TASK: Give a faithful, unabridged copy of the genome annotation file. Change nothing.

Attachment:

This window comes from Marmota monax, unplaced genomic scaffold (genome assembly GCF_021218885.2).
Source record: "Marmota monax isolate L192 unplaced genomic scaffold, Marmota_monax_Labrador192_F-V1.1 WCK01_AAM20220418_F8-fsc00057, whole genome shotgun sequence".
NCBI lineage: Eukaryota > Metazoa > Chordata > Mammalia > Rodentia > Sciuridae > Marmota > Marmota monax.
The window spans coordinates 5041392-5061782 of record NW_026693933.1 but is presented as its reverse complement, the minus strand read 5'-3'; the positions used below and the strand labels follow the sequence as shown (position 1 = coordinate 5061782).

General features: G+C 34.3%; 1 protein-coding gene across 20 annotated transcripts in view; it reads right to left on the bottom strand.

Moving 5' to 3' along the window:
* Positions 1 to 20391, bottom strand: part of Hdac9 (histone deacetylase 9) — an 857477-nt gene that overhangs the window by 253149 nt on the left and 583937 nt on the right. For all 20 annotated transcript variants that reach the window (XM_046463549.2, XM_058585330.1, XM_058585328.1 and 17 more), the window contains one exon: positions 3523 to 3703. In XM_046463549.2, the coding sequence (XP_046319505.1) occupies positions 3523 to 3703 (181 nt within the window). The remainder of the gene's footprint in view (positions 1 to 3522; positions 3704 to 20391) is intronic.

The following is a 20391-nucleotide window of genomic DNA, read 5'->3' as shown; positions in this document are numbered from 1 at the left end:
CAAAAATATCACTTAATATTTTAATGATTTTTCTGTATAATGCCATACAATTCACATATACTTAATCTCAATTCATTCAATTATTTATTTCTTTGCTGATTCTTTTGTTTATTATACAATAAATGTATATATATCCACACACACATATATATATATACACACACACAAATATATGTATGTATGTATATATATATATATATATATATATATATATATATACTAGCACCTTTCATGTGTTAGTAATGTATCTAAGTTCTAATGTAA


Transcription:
This window comes from Marmota monax, unplaced genomic scaffold (genome assembly GCF_021218885.2).
Source record: "Marmota monax isolate L192 unplaced genomic scaffold, Marmota_monax_Labrador192_F-V1.1 WCK01_AAM20220418_F8-fsc00057, whole genome shotgun sequence".
NCBI lineage: Eukaryota > Metazoa > Chordata > Mammalia > Rodentia > Sciuridae > Marmota > Marmota monax.
The window spans coordinates 5041392-5061782 of record NW_026693933.1 but is presented as its reverse complement, the minus strand read 5'-3'; the positions used below and the strand labels follow the sequence as shown (position 1 = coordinate 5061782).

General features: G+C 34.3%; 1 protein-coding gene across 20 annotated transcripts in view; it reads right to left on the bottom strand.

Moving 5' to 3' along the window:
* Positions 1 to 20391, bottom strand: part of Hdac9 (histone deacetylase 9) — an 857477-nt gene that overhangs the window by 253149 nt on the left and 583937 nt on the right. For all 20 annotated transcript variants that reach the window (XM_046463549.2, XM_058585330.1, XM_058585328.1 and 17 more), the window contains one exon: positions 3523 to 3703. In XM_046463549.2, the coding sequence (XP_046319505.1) occupies positions 3523 to 3703 (181 nt within the window). The remainder of the gene's footprint in view (positions 1 to 3522; positions 3704 to 20391) is intronic.

The following is a 20391-nucleotide window of genomic DNA, read 5'->3' as shown; positions in this document are numbered from 1 at the left end:
CAAAAATATCACTTAATATTTTAATGATTTTTCTGTATAATGCCATACAATTCACATATACTTAATCTCAATTCATTCAATTATTTATTTCTTTGCTGATTCTTTTGTTTATTATACAATAAATGTATATATATCCACACACACATATATATATATACACACACACAAATATATGTATGTATGTATATATATATATATATATATATATATATATATATACTAGCACCTTTCATGTGTTAGTAATGTATCTAAGTTCTAATGTAA